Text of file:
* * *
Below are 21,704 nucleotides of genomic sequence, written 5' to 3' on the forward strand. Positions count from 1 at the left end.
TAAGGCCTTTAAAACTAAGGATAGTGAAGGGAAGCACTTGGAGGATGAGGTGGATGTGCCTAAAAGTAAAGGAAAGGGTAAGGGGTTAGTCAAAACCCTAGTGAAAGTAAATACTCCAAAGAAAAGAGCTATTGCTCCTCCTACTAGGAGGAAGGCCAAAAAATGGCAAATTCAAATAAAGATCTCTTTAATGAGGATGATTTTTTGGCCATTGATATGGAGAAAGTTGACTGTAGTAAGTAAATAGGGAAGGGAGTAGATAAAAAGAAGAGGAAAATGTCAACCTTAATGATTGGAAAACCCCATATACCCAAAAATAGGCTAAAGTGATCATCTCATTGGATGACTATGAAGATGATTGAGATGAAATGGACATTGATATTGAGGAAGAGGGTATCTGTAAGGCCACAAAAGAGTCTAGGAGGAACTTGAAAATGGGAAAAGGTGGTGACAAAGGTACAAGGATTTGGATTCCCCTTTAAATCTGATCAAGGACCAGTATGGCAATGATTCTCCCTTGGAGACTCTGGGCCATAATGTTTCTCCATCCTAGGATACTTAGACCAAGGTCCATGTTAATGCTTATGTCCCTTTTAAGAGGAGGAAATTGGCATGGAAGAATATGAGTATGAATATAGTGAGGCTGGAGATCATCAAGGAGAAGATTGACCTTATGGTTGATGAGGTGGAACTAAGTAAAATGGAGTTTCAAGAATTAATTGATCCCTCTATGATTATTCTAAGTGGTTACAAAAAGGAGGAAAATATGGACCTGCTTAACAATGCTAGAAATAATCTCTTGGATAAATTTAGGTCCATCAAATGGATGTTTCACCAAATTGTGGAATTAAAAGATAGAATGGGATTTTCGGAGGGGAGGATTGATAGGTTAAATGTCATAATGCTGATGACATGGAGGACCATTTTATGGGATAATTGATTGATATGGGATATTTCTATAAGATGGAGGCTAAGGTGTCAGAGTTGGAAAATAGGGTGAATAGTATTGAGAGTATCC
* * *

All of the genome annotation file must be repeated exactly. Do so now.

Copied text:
Below are 21,704 nucleotides of genomic sequence, written 5' to 3' on the forward strand. Positions count from 1 at the left end.
TAAGGCCTTTAAAACTAAGGATAGTGAAGGGAAGCACTTGGAGGATGAGGTGGATGTGCCTAAAAGTAAAGGAAAGGGTAAGGGGTTAGTCAAAACCCTAGTGAAAGTAAATACTCCAAAGAAAAGAGCTATTGCTCCTCCTACTAGGAGGAAGGCCAAAAAATGGCAAATTCAAATAAAGATCTCTTTAATGAGGATGATTTTTTGGCCATTGATATGGAGAAAGTTGACTGTAGTAAGTAAATAGGGAAGGGAGTAGATAAAAAGAAGAGGAAAATGTCAACCTTAATGATTGGAAAACCCCATATACCCAAAAATAGGCTAAAGTGATCATCTCATTGGATGACTATGAAGATGATTGAGATGAAATGGACATTGATATTGAGGAAGAGGGTATCTGTAAGGCCACAAAAGAGTCTAGGAGGAACTTGAAAATGGGAAAAGGTGGTGACAAAGGTACAAGGATTTGGATTCCCCTTTAAATCTGATCAAGGACCAGTATGGCAATGATTCTCCCTTGGAGACTCTGGGCCATAATGTTTCTCCATCCTAGGATACTTAGACCAAGGTCCATGTTAATGCTTATGTCCCTTTTAAGAGGAGGAAATTGGCATGGAAGAATATGAGTATGAATATAGTGAGGCTGGAGATCATCAAGGAGAAGATTGACCTTATGGTTGATGAGGTGGAACTAAGTAAAATGGAGTTTCAAGAATTAATTGATCCCTCTATGATTATTCTAAGTGGTTACAAAAAGGAGGAAAATATGGACCTGCTTAACAATGCTAGAAATAATCTCTTGGATAAATTTAGGTCCATCAAATGGATGTTTCACCAAATTGTGGAATTAAAAGATAGAATGGGATTTTCGGAGGGGAGGATTGATAGGTTAAATGTCATAATGCTGATGACATGGAGGACCATTTTATGGGATAATTGATTGATATGGGATATTTCTATAAGATGGAGGCTAAGGTGTCAGAGTTGGAAAATAGGGTGAATAGTATTGAGAGTATCC